In 1935, New York, as with the rest of the country, was still in the throes of Depression. A group of enterprising investors got together with a plan to make Queens County the site of an upcoming World’s Fair, a gala event designed to bring millions of visitors—and their money—to Long Island.
It worked. The 1920s were a decade of economic boom and unbridled optimism. The 1930s, economic depression and widespread uncertainty. The United States, however, never lost its old confidence. For those Americans who did have jobs, still the vast majority, income rose 17 percent per annum. And so, the 1939 fair, depression or no depression, became legendary for its optimistic view of the future. Indeed, “the future” was the main theme of this paean to scientific and technological progress. That worked, too. The fair ran for two years, drawing nearly 45 million people to then-bucolic Queens County.
Alas, there was the problem of costs. The fair’s operating budget ran to $67 million. When the fair concluded in October 1940, revenues totaled $48 million. The Fair Corporation, an entity brought into existence to finance and promote the fair, had to declare bankruptcy. From those debts, however, was born a legacy. To make up some of the money, the corporation sold its famous ride, The Life Savers Parachute Jump, to Luna Park in Coney Island, where it was rechristened the Parachute Jump at Steeplechase Park, a ride that continues to attract millions.
The fair innocently promised “The World Of Tomorrow.” It represented a mixture of piety and innovation. It opened on April 30, 1939, itself the 150th anniversary of George Washington’s inauguration as president of the United States, an historical event that also took place in New York City. A time capsule for the event contained writings by Albert Einstein and Nobel Prize-winning novelist Thomas Mann, plus a Gillette safety razor, a pack of Camel cigarettes, a Mickey Mouse watch and “millions of pages of text on microfilm.” The capsule contained nods to America’s agrarian past, such alfalfa, barley, carrots corn, cotton, rice, sugar beets, tobacco and wheat seeds. The fair featured a Borden’s exhibit, complete with 150 heifers being bathed, milked and dried in a mechanical fashion.
But mostly, the fair promised a dazzling tomorrow. It opened with an opening ceremonies speech by Einstein on cosmic rays, after the which the fair’s lights were turned on. Major corporations—RCA, General Electric, Westinghouse, General Motors, General Electric, Ford, AT&T and IBM—dominated the surroundings, showcasing their latest products to spellbound audiences. Einstein’s speech was upstaged by a televised address by President Franklin D. Roosevelt, welcoming visitors to the fair. The speech could be seen on a grand total of 200 television sets in the New York area, viewed by 1,000 people. Its symbolism was significant. RCA president David Sarnoff had wanted to use the fair as television’s debut to a mass audience. That really didn’t happen, but the same year saw the first major league baseball game, one between the Brooklyn Dodgers and the Cincinnati Reds from Ebbets Field, being broadcast. It would take television another two decades before completing its conquest of the living room, but the World’s Fair is where history was made.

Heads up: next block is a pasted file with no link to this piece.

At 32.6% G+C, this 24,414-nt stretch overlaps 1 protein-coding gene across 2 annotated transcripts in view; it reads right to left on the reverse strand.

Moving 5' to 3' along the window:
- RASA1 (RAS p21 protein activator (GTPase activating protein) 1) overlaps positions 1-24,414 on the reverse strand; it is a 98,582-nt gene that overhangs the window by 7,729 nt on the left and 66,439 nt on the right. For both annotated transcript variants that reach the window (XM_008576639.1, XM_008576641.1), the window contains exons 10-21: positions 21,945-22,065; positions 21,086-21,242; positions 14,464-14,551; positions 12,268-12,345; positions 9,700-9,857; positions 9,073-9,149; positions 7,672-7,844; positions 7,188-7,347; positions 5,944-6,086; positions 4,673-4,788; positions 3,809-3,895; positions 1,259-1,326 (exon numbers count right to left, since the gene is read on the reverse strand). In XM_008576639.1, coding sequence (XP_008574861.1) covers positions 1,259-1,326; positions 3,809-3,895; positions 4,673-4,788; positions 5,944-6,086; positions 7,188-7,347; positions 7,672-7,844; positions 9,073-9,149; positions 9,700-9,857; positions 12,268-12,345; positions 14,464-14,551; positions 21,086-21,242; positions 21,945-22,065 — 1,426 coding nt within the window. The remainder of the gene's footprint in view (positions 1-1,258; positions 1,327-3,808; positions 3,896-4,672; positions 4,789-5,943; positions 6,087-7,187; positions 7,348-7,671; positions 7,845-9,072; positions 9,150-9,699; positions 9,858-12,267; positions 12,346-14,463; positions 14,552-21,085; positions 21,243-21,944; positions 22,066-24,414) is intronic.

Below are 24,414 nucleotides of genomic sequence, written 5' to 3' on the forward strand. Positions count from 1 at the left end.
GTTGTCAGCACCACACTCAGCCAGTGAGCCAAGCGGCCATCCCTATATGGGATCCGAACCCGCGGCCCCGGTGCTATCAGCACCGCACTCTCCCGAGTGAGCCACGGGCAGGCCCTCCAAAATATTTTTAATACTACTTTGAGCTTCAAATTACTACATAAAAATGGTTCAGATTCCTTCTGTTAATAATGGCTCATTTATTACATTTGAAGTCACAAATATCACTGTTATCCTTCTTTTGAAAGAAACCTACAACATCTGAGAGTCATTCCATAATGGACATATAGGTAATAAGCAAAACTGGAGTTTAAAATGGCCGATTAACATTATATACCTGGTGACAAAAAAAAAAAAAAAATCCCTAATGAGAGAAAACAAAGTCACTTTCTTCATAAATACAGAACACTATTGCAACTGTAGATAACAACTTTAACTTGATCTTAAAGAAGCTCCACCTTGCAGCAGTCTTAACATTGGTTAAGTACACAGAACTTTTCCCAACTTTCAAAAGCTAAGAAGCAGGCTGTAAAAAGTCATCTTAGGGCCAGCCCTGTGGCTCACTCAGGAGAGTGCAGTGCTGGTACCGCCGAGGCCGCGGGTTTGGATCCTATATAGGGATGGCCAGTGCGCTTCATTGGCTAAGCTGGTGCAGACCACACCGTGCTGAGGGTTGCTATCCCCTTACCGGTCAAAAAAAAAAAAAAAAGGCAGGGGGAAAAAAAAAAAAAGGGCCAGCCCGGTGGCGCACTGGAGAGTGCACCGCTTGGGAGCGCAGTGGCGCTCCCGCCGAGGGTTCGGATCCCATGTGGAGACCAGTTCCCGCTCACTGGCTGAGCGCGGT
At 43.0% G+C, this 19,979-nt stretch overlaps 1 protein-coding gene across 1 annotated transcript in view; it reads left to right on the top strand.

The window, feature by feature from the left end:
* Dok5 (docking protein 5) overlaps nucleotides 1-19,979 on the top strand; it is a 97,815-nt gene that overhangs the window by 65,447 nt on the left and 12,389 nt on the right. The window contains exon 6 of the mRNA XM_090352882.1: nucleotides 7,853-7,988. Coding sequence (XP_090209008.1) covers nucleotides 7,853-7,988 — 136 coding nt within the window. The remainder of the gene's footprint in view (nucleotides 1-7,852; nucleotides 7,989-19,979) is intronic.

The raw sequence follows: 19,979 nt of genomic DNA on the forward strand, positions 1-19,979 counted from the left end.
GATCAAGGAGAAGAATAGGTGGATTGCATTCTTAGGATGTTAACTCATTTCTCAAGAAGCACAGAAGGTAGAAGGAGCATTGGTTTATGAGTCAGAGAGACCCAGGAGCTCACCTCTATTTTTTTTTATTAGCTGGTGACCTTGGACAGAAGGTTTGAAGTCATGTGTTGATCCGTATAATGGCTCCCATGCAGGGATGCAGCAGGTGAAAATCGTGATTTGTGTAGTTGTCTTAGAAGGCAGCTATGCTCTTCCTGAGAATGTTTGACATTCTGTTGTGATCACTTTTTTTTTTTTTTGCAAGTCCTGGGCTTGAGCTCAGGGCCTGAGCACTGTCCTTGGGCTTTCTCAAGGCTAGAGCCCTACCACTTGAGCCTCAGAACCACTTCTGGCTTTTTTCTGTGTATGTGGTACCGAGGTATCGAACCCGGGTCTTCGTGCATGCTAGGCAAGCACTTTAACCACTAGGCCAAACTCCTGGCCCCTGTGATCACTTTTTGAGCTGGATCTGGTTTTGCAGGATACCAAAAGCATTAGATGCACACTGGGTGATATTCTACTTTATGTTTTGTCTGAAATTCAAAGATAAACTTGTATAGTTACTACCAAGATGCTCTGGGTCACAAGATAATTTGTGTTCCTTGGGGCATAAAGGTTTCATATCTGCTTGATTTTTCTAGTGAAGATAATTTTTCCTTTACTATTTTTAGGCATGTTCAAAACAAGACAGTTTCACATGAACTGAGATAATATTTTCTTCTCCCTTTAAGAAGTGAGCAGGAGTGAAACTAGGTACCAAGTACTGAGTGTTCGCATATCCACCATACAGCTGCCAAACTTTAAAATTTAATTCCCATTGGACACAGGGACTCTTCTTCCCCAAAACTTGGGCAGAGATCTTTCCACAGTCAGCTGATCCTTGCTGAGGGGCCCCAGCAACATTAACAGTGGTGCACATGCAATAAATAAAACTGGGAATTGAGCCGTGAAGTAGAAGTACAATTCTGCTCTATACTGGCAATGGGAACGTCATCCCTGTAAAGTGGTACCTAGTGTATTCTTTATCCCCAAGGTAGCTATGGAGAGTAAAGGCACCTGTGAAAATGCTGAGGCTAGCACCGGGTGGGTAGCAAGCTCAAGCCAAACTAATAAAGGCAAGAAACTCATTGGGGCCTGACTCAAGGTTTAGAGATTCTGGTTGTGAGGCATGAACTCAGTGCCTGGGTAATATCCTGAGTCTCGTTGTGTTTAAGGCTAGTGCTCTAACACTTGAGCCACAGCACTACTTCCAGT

On it went. The IBM exhibit also made a big splash, introducing electric typewriters and electric calculators. The Continental Baking exhibit included sliced bread, dubbed “wonder bread.” The Ford Pavilion entertained with a race track in perpetual motion by a crew of race car drivers, while the Chrysler exhibit treated visitors to an air-conditioned theater, where they could watch a Plymouth being assembled. The AT&T pavilion showcased a mechanized voice, speaking to amazed attendees. Not to be outdone, Westinghouse debuted a 7-foot-tall robot, “Elektro the Moto-Man,” who also spoke a few words to visitors.
The fair was remarkably insightful about the future. Representative of this was the Middleton Family: husband, wife and two children who displayed such amenities as an automatic dishwasher. The Middleton family could have been residents of those depicted on the Futurama exhibit, a vast array of towns, highways, homes, automobiles and plant life, all anticipating the suburbia that would emerge in the 1950s.
The stunning display of new technology wasn’t able to defray costs and so the fair’s organizers decided to place a greater emphasis on entertainment rather than innovation as the fair moved into its final year. The fair closed on Oct. 27, 1940. The fair’s financial failure hardly diminished its importance. Those who attended could never forget the technology on display. Few could imagine the impact—most notably television and air conditioning—that they would have on everyday life. The young Carl Sagan was so impressed that he would choose a career as a prolific scientist himself. The fair has lived on, celebrated in fiction (E.L. Doctorow’s novel, The World’s Fair) and in song (Aimee Mann, “50 Years After The Fair”), with numerous references to it in popular culture.
The fair represented a tragic grandeur—and a terrible irony. Promising a utopian future, it opened with another world war set to explode. By 1939, Nazi Germany had annexed Austria and Czechoslovakia. In the fall of 1939, a British war guarantee to Poland over any German aggression was shattered by the Sept. 1, 1939, invasion of that Eastern European nation. The world of tomorrow turned out to be another global conflict, one even more devastating than World War I.
All of this was hardly the fault of a group of patriotic New York businessmen who needed to put their city back on the map again. Which they did. Less than 30 years later, the World Fair’s returned to that same exact Flushing destination, for the World’s Fair of 1964, which also attracted millions from around the world.